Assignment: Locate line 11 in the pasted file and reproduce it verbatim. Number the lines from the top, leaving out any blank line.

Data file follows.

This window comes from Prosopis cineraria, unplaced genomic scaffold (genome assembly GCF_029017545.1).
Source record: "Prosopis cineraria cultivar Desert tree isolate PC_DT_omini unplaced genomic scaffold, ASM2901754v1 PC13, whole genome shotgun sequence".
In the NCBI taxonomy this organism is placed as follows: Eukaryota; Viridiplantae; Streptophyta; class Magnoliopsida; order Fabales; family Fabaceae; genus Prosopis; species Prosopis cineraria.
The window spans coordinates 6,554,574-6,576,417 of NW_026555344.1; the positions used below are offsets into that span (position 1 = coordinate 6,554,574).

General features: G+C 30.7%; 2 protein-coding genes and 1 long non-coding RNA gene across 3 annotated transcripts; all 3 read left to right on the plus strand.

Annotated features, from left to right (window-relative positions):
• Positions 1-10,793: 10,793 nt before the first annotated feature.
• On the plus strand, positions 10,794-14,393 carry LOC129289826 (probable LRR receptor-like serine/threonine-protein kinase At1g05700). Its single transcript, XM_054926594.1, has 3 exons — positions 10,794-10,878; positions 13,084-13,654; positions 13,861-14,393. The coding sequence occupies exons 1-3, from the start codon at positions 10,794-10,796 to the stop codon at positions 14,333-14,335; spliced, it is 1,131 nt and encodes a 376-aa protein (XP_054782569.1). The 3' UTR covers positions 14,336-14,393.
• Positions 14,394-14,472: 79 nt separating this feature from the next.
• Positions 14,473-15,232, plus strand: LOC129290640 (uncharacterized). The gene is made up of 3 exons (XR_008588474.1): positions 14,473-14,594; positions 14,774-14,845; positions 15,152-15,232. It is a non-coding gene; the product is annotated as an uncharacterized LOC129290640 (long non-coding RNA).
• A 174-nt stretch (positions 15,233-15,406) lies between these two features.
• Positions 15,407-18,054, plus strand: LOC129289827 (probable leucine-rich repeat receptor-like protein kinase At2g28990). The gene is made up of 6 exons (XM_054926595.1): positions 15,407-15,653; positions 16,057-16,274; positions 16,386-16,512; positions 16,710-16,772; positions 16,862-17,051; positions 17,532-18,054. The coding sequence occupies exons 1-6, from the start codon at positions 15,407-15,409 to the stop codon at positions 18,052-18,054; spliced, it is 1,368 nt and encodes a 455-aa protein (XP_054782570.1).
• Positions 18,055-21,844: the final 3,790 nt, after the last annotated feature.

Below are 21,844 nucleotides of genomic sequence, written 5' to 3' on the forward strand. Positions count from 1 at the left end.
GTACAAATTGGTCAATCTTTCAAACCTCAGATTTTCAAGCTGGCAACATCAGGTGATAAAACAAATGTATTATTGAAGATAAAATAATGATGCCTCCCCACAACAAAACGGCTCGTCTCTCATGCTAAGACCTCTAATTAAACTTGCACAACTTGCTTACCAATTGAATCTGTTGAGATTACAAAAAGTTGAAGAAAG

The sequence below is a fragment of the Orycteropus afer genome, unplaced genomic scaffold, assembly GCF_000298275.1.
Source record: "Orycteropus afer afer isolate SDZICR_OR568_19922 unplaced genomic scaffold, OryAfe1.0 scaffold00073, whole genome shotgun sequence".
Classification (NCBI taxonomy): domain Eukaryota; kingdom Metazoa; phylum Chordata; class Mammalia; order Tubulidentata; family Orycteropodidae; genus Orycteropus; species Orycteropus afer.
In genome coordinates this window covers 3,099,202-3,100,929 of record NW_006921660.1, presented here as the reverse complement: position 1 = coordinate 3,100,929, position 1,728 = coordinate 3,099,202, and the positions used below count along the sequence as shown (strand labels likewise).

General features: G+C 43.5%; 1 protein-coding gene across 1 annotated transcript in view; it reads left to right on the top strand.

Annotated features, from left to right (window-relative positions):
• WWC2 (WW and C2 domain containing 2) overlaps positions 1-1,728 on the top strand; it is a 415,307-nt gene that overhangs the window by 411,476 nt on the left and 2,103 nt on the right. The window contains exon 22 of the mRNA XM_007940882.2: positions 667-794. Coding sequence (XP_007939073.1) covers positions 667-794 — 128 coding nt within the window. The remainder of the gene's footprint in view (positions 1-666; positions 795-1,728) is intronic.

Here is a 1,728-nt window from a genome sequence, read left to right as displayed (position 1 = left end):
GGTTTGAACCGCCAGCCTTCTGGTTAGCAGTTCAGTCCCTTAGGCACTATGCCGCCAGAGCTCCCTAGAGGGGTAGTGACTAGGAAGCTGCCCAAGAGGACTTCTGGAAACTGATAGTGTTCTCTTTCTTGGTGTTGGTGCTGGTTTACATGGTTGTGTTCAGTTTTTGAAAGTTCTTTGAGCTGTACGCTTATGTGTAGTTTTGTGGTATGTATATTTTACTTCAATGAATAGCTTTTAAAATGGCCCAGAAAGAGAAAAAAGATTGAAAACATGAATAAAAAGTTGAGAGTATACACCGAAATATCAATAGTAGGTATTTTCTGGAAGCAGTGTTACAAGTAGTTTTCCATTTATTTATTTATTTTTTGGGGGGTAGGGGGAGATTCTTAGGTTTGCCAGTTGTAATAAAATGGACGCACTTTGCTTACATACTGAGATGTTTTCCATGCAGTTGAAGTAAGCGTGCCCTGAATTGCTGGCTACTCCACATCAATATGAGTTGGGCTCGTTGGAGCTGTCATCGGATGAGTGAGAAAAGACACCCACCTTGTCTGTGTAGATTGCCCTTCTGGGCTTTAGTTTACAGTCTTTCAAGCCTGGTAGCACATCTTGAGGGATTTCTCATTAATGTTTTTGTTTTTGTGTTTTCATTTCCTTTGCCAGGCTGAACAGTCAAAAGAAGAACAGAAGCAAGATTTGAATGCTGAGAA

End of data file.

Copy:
• A 174-nt stretch (positions 15,233-15,406) lies between these two features.